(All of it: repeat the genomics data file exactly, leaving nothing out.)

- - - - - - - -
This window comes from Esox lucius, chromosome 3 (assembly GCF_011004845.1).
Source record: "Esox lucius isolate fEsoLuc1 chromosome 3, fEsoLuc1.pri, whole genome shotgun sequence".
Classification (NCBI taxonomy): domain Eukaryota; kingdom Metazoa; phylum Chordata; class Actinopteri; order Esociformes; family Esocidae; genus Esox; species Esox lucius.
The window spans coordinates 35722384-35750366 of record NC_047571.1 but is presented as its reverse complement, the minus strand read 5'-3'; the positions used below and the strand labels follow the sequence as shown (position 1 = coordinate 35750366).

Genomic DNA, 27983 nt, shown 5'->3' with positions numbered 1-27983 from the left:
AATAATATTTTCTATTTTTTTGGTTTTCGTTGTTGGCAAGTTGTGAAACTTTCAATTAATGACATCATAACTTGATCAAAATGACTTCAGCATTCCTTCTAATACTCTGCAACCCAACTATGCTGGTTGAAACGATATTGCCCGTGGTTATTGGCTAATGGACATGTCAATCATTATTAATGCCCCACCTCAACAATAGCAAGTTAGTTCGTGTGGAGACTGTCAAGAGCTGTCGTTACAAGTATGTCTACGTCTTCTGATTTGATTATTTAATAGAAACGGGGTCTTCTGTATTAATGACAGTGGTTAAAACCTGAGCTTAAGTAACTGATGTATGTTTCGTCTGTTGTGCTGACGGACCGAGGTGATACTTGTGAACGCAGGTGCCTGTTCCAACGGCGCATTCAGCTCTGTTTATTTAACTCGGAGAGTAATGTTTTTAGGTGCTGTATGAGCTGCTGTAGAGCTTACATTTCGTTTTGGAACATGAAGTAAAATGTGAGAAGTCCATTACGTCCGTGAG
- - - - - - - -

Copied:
This window comes from Esox lucius, chromosome 3 (assembly GCF_011004845.1).
Source record: "Esox lucius isolate fEsoLuc1 chromosome 3, fEsoLuc1.pri, whole genome shotgun sequence".
Classification (NCBI taxonomy): domain Eukaryota; kingdom Metazoa; phylum Chordata; class Actinopteri; order Esociformes; family Esocidae; genus Esox; species Esox lucius.
The window spans coordinates 35722384-35750366 of record NC_047571.1 but is presented as its reverse complement, the minus strand read 5'-3'; the positions used below and the strand labels follow the sequence as shown (position 1 = coordinate 35750366).

Genomic DNA, 27983 nt, shown 5'->3' with positions numbered 1-27983 from the left:
AATAATATTTTCTATTTTTTTGGTTTTCGTTGTTGGCAAGTTGTGAAACTTTCAATTAATGACATCATAACTTGATCAAAATGACTTCAGCATTCCTTCTAATACTCTGCAACCCAACTATGCTGGTTGAAACGATATTGCCCGTGGTTATTGGCTAATGGACATGTCAATCATTATTAATGCCCCACCTCAACAATAGCAAGTTAGTTCGTGTGGAGACTGTCAAGAGCTGTCGTTACAAGTATGTCTACGTCTTCTGATTTGATTATTTAATAGAAACGGGGTCTTCTGTATTAATGACAGTGGTTAAAACCTGAGCTTAAGTAACTGATGTATGTTTCGTCTGTTGTGCTGACGGACCGAGGTGATACTTGTGAACGCAGGTGCCTGTTCCAACGGCGCATTCAGCTCTGTTTATTTAACTCGGAGAGTAATGTTTTTAGGTGCTGTATGAGCTGCTGTAGAGCTTACATTTCGTTTTGGAACATGAAGTAAAATGTGAGAAGTCCATTACGTCCGTGAG